This is a guest blog post written by Jan Brinckmann, Professor at ESADE Business School and member of the Delphi study developed under the FACE Entrepreneurship programme
We celebrate the big successes of founders of Facebook, Skype, Whatsapp, Tesla and the creators of a new breed of unicorns, the recently founded firms that in no time achieved the magic number of one billion Dollar (or Euro) valuations. As more of these species appear it seems easier to succeed. The “new normal” in startups and entrepreneurship world appears to be the launch and growth of new firms that within months achieve the unimaginable über-success.
What is muted during the celebration of the “new normal”, is that in this rockstar business, for every firm that achieves “success” there are maybe hundreds of firms that will not make it. And then the reality hits in:they have to lay off people, cannot return the money they borrowed, they have to find sotutions to pay off debts, etc. However, you seldom hear about this other reality, one where most new ventures will not survive the first few years.
In public, failure is treated as a taboo. You don't talk about it or you only mention it if it is followed by success. People who want to start a company are aware of the risks and inevitably very much afraid of failure. This often leads to not starting at all, delaying or halfheartedly pursuing promising ventures. At a time where we need new businesses more than ever, this poses a problem. Europe needs to create attractive jobs, employment and the renewal and innovation of technologies, processes, products and services which are essential to keep the pace in an increasingly dynamic world.
To address this challenge, the European Commission developed and financed the creation of the FACE Entrepreneurship (Failure Aversion Change in Europe) project under Horizon´s 2020 programme. This initiative aims to promote ICT entrepreneurship among young Europeans by fighting against fear of failure and promoting a risk taking culture.The goal is to show aspiring entrepreneurs that failure can lead to new opportunities, by openly discussing on this topic, its implications and ways of overcoming it.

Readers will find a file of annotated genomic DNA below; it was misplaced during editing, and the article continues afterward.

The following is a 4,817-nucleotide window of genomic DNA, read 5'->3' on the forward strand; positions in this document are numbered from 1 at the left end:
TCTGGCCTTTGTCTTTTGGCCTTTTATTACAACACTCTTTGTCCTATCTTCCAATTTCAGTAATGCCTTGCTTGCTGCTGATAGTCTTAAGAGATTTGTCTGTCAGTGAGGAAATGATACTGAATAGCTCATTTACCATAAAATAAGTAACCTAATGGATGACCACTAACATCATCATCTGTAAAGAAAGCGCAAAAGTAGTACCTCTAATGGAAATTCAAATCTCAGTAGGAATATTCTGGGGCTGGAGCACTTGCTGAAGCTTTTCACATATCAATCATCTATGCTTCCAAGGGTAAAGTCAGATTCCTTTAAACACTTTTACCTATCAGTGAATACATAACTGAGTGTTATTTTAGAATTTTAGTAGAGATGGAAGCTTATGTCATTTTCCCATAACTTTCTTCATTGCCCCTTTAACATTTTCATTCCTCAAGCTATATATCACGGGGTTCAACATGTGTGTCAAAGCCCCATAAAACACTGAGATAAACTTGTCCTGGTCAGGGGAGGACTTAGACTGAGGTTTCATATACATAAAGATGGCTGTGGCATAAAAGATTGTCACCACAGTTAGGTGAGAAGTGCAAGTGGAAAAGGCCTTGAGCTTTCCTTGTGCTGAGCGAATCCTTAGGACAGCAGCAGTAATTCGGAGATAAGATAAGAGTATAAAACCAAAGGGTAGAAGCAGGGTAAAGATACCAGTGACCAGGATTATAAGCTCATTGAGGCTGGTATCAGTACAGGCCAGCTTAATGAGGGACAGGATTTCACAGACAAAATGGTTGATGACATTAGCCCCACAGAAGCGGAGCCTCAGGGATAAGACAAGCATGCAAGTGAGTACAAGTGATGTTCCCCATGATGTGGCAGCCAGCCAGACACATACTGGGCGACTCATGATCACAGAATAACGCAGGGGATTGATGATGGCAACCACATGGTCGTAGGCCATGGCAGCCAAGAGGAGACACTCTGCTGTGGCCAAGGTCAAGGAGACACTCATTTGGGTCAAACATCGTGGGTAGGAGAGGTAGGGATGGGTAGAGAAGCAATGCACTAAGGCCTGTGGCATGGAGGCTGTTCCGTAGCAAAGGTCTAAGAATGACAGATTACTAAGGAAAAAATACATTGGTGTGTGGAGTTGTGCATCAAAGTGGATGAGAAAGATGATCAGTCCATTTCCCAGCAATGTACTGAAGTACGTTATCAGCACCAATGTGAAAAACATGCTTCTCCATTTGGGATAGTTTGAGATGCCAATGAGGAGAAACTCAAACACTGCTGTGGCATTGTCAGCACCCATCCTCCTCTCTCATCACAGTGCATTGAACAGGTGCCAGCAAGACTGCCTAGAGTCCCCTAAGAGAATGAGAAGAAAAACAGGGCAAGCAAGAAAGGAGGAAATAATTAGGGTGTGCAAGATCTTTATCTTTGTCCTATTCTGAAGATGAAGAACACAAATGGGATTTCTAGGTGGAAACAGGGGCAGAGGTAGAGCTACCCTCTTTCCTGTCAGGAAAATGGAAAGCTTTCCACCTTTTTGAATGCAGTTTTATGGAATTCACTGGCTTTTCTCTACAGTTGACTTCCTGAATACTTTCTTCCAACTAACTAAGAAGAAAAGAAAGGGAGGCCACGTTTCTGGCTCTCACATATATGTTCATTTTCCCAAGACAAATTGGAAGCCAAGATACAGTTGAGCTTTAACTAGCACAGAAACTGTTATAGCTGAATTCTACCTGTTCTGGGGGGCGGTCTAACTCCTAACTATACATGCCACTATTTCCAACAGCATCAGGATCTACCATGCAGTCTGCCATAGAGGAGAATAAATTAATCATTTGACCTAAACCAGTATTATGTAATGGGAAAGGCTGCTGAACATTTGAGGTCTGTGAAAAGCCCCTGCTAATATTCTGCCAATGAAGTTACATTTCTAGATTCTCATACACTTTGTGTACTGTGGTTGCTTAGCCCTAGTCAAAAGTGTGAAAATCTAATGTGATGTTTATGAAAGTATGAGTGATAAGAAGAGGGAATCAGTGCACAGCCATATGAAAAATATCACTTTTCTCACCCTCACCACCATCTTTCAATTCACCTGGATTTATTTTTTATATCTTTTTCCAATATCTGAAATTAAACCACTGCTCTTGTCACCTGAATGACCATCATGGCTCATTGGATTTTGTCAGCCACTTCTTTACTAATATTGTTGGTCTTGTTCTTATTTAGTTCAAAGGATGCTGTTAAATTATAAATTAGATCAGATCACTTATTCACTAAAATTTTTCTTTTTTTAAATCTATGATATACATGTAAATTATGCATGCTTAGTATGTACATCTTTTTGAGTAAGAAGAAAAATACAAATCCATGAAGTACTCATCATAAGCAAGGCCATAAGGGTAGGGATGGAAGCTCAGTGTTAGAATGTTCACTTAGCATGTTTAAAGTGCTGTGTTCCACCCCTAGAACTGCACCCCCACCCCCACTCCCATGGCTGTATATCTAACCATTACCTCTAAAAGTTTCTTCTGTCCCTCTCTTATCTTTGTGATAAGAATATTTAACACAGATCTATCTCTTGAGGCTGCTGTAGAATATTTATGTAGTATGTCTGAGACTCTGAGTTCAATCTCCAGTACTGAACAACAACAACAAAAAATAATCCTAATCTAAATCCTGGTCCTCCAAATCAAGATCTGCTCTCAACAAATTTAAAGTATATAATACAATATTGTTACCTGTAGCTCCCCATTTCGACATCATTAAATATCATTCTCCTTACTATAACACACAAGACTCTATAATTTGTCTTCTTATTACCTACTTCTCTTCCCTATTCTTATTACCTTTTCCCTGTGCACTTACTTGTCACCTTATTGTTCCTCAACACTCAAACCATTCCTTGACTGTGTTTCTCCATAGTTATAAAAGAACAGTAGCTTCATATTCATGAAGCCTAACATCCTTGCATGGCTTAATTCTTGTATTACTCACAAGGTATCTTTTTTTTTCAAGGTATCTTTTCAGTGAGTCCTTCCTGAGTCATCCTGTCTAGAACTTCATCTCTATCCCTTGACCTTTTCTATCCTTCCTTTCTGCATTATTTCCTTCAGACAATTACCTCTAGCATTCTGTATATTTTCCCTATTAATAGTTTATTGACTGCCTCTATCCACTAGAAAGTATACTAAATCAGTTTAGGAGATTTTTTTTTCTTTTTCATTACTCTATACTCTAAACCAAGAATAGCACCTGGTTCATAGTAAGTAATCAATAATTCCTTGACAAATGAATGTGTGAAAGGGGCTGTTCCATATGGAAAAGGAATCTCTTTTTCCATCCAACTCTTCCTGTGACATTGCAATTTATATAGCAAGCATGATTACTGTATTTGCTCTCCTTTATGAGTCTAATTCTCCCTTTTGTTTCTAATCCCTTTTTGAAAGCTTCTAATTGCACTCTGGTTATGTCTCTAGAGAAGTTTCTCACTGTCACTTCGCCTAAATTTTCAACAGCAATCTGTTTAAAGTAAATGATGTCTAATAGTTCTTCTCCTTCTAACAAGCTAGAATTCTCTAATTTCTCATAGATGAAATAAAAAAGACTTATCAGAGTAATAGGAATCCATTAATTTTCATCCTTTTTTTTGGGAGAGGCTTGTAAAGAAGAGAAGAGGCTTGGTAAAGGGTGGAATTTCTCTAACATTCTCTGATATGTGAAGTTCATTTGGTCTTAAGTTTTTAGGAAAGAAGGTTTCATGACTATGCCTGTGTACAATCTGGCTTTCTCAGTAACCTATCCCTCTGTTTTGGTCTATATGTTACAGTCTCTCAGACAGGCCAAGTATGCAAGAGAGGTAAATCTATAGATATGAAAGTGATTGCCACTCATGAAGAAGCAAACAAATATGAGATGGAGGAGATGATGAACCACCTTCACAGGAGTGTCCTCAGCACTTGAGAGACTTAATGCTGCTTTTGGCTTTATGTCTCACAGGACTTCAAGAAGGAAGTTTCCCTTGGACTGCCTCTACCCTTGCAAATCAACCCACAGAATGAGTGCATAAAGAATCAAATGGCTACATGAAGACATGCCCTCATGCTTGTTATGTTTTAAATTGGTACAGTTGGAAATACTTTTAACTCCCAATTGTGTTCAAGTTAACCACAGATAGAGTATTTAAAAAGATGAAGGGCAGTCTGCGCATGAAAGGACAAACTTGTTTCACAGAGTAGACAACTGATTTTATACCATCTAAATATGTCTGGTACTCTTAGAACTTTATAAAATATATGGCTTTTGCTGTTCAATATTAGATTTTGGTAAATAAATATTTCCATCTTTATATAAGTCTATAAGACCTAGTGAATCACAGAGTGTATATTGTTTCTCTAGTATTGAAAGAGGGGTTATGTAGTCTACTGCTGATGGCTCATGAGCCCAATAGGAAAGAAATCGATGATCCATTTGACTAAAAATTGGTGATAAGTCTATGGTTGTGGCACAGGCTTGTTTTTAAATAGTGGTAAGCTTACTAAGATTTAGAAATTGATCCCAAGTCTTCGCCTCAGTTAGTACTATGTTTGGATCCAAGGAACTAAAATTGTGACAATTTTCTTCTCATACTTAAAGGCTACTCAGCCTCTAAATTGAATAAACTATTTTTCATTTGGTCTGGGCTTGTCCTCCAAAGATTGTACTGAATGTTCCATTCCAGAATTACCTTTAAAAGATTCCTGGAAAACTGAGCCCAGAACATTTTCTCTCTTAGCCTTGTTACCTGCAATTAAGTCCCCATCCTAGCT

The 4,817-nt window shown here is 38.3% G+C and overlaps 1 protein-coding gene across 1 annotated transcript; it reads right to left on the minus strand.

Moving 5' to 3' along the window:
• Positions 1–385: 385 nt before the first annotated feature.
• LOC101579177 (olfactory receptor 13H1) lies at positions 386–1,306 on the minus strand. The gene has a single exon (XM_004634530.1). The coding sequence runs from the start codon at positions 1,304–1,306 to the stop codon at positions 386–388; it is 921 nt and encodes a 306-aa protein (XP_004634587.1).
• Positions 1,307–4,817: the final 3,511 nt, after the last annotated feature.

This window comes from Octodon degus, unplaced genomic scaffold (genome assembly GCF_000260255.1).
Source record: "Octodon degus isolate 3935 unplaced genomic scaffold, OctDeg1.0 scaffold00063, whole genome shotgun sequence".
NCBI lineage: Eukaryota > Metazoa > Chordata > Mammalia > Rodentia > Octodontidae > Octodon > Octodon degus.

In order to fully prepare for the challenge, the FACE Entrepreneurship project brought together people from the startup world to exchange experiences about failure in the entrepreneurship domain. The result of these sessions is the Delphi study which identifies the main fears shared by European entrepreneurs. The key consists in acknowledging failure as part of starting up. Even the most successful founders have experienced dark moments. But failure does not mean the end. Failed founders can start, restart or join a new venture. High growth companies are seeking talented people which have started or led new companies. Even if the venture fails, founders acquire valuable skills that help them improve professionally and personally. Thus, failure in one venture is often a learning episode on a longer journey of living a fulfilling, rewarding and self-directed life.
As the author of the Delphi study, I attended the ICT Lisbon event. On October 21st, I took part in a panel dealing with the following subject: “Collaborative learning from failure in entrepreneurship and collaborative actions to bring entrepreneurship forward”. Together with Edite Cruz, Carmen Bermejo, Mário Mouraz, Joao Romao, Walter Palma and João Vazão Vasques, I engaged in an open discussion about failure with experienced entrepreneurs who have also faced failure. If you're young, European and thinking of starting your ICT business, make sure you register on the FACE Entrepreneurship website and you will discover all the stories of European ICT entrepreneurs! Remember, all founders have fear of failure.